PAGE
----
1990 Jeep Grand Wagoneer SJ 5.9 V8 from North America
I wish Jeep still made trucks like this
Nothing, original engine runs like gangbusters.
I've had to replace the distributor cap.
I've had to adjust the Saginaw steering box once.
I've had to adjust the transmission shifter once.
This is one of the greatest vehicles ever made.
The AMC 360 pulls hard, better than any Mopar 360 or GMC 350.
Great tow vehicle with the towing package.
Very good low range and transfer case have gotten me out of bad spots.
High weight makes handling in snow or sand excellent.
Interior is as comfortable as could possibly be.
Only bad thing, Jeep no longer makes good strong trucks like this.
Would you buy another car from this manufacturer? No
Review Date: 26th November, 2005
1990 Jeep Grand Wagoneer AMC 360 2bbl. V8 from North America
A strong, well built vehicle with a few minor annoyances mixed in
Replaced the transfer case, Jeep only had rear wheel drive when I bought it. The 229 transfer case was fairly difficult to find and the Jeep was out of commission for 5 weeks.
The Ford carbuerator leaves much to be desired. I would have rated reliability higher if not for it. This is a re-manufactured carb and is not that old. Very problematic.
Rear wiper and washer were non-operational when bought. Can't get a new wiper setup for the tailgate on a newer model, but can get one for an older model (1984 and older).
Rear defrost non-operational when bought.
Rear window out of track, but still operational.
Headliner is slowly, but surely coming down.
Overall this vehicle is sound. I like it allot (I'm a big AMC fan) but as with every vehicle, it has its problems.
It could definitely use a bigger gas tank. 20 gallons at 10 miles a gallon sometimes just doesn't cut it.
The AMC designed V-8 is great, lots of power and relatively easy to work on. But, as mentioned above, the Ford carburetor sucks (I'm a carb kinda guy too). The most unreliable carb Ford made just had to be utilized on this vehicle. Oh well.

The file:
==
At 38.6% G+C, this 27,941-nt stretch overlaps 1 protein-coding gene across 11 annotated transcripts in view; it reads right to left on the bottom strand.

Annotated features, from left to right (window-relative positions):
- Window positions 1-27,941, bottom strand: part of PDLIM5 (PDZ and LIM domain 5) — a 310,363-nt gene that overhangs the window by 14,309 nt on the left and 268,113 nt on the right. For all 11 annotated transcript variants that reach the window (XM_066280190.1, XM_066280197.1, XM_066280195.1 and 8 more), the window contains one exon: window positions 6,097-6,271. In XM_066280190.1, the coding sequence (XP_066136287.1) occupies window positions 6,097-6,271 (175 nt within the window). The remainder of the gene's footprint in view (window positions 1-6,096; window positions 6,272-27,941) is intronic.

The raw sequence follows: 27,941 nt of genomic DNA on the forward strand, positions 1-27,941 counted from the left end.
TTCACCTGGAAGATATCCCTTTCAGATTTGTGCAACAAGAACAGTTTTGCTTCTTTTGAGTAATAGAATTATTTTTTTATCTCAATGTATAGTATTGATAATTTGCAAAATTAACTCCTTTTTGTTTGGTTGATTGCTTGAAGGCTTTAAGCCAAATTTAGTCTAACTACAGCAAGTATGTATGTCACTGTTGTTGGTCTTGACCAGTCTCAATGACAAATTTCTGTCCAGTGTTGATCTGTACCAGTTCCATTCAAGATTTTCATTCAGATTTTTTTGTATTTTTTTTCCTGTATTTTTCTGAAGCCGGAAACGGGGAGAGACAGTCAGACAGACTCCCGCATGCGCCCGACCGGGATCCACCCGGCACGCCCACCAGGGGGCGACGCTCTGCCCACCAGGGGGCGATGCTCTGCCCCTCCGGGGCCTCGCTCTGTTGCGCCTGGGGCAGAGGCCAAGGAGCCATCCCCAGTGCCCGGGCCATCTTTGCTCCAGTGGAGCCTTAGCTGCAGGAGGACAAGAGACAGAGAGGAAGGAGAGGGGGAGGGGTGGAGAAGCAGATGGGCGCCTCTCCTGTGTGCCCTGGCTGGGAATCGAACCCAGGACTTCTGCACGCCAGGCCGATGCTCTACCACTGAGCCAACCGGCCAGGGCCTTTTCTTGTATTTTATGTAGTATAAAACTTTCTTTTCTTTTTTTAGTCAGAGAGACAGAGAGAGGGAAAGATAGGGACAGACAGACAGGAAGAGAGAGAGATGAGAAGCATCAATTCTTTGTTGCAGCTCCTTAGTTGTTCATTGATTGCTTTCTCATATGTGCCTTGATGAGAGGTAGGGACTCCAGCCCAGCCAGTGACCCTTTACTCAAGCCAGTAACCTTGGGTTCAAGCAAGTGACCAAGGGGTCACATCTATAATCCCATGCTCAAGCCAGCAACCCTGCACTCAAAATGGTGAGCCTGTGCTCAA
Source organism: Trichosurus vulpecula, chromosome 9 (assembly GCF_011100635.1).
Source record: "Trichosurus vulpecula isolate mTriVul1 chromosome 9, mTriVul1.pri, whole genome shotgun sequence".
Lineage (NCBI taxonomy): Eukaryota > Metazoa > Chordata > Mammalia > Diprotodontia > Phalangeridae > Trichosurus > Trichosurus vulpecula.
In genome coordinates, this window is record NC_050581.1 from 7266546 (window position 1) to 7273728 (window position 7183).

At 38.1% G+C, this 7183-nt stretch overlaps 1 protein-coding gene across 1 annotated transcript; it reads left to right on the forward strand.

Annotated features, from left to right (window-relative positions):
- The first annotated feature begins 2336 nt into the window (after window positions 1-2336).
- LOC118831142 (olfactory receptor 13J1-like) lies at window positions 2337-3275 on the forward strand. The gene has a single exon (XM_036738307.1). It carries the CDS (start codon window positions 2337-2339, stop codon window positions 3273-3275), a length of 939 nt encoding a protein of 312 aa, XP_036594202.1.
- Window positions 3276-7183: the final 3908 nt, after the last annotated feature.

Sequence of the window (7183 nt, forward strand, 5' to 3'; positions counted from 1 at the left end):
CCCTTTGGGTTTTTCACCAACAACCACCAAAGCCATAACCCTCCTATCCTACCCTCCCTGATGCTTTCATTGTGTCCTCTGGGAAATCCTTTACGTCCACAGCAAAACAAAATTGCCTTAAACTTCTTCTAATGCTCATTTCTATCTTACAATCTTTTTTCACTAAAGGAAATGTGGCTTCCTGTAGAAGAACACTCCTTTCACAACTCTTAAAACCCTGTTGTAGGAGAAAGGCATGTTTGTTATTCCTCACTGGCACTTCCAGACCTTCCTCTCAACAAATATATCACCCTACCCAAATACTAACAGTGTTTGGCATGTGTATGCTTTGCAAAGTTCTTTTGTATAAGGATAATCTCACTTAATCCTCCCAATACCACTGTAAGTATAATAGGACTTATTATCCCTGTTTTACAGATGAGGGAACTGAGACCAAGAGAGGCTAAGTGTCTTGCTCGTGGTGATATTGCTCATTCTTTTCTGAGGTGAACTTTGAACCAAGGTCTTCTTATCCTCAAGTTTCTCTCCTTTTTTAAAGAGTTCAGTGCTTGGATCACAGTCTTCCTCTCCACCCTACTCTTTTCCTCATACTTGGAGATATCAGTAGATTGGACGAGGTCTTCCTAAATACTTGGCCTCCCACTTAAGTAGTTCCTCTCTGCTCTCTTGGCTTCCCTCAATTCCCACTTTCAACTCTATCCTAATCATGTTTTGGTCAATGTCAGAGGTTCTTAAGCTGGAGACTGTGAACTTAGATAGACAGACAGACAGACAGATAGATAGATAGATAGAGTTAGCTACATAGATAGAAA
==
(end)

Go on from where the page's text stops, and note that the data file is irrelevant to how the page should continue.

Great ride, excellent interior, lots of room, nice and heavy and still made of steel, minimal computer usage means you can still work on it yourself if you wish. Most parts are not a problem to get with the exception of the few mentioned above. This truck will smash through a brick wall and keep going.
Looks great too. Has that awesome vintage look to it. Big button door handles, vinyl wood siding, roof rack, it just plain looks good!
Would you buy another car from this manufacturer? Don't Know
Review Date: 27th January, 2005
29th Jan 2005, 09:55
Gee, when gas reaches $5.00 a gallon I guess we will have guys like you to thank!
6th Feb 2005, 00:36
Well, I guess that's one way of looking at it. Demand does help determine the price of products in any given market (especially when there is too much money/power on the supply and distribution end to regulate). BUT, we're talking "cars" not "politics".
10th Apr 2005, 22:52
It's not exactly an 'air' system that controls the four wheel drive in your GW. It is, however, a vacuum system. Sounds like you have a vacuum leak. Time to buy some new vacuum lines. They're not hard to find. The problem could be at your switch, or at your actuator (the part that moves a lever at the transfer case depending on the direction of the vacuum flow.)